Was the Buddha really saying what we think he was? Thanissaro Bhikkhu explains how nineteenth-century Romanticism and modern psychology have shaped—and perhaps distorted—our understanding of the Buddha’s teachings.

Many Americans, when new to Buddhism, are struck by the uncanny familiarity of what seem to be its central concepts: interconnectedness, wholeness, ego-transcendence. But what they may not realize is that the concepts sound familiar because they are familiar. To a large extent, they come not from the Buddha’s teachings but from the dharma gate of Western psychology, through which the Buddha’s words have been filtered. They draw less from the root sources of the dharma than from their own hidden roots in Western culture—the thought of the German Romantics.

The German Romantics may be dead and almost forgotten, but their ideas are still very much alive. Their thought has survived because the Romantics were the first to tackle the problem of how it feels to grow up in a modern society. Their analysis of the problem, together with their proposed solution, still rings true.

Modern society, they saw, is dehumanizing in that it denies human beings their wholeness. The specialization of labor leads to feelings of fragmentation and isolation; the bureaucratic state, to feelings of regimentation and constriction. The only cure for these feelings, the Romantics proposed, is the creative artistic act. This act integrates the divided self and dissolves its boundaries in an enlarged sense of identity and interconnectedness with other human beings and nature at large. Human beings are most fully human when free to create spontaneously from the heart. The heart’s creations are what allow people to connect. Although many Romantics regarded religious institutions and doctrines as dehumanizing, some of them turned to religious experience—a direct feeling of oneness with the whole of nature—as a primary source for rehumanization.

When psychology and psychotherapy developed as disciplines in the West, they absorbed many of the Romantics’ ideas and broadcast them to the culture at large. This is why concepts such as integration of the personality, self-fulfillment, and interconnectedness, together with the healing powers of wholeness, spontaneity, playfulness, and fluidity, have long been part of the air we breathe. So has the idea that religion is primarily a quest for a feeling experience, and that religious doctrines are a creative response to that experience.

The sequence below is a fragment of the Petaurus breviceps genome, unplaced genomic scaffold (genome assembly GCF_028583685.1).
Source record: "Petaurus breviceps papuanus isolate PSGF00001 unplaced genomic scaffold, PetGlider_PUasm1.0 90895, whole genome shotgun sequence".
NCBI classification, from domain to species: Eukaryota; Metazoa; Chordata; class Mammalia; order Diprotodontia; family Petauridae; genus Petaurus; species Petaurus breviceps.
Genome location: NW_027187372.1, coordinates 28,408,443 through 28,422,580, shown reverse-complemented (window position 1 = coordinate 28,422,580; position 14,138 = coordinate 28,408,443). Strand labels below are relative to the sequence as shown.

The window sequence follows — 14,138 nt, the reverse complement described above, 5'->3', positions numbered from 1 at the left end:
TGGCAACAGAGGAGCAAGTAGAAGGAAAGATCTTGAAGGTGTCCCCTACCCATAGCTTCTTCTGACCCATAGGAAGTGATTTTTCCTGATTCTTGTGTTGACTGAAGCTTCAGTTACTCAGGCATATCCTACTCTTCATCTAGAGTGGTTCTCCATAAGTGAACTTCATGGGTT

In addition to influencing psychology, these conceptions inspired liberal Christianity and Reform Judaism, which proposed that traditional doctrines had to be creatively recast to speak to each new generation in order to keep religious experience vital and alive. So it was only natural that when the dharma came West, people interpreted it in line with these conceptions as well. Asian teachers—many of whom had absorbed Romantic ideas through Westernized education before coming here—found they could connect with Western audiences by stressing themes of spontaneity and fluidity in opposition to the “bureaucracy of the ego.” Western students discovered that they could relate to the doctrine of dependent co-arising when it was interpreted as a variation on interconnectedness; and they could embrace the doctrine of not-self as a denial of the separate self in favor of a larger, more encompassing identity with the entire cosmos. In fact, the Romantic view of religious life has shaped more than just isolated dharma teachings. It colors the Western view of the purpose of dharma practice as a whole. Western teachers from all traditions maintain that the aim of Buddhist practice is to gain the creative fluidity that overcomes dualities. As one author has put it, the Buddha taught that “dissolving the barriers that we erect between ourselves and the world is the best use of our human lives. . . . [Egolessness] manifests as inquisitiveness, as adaptability, as humor, as playfulness . . . our capacity to relax with not-knowing.” Or as another author has said, “When our identity expands to include everything, we find a peace with the dance of the world.” Adds a third: “Our job for the rest of our life is to open up into that immensity and to express it.”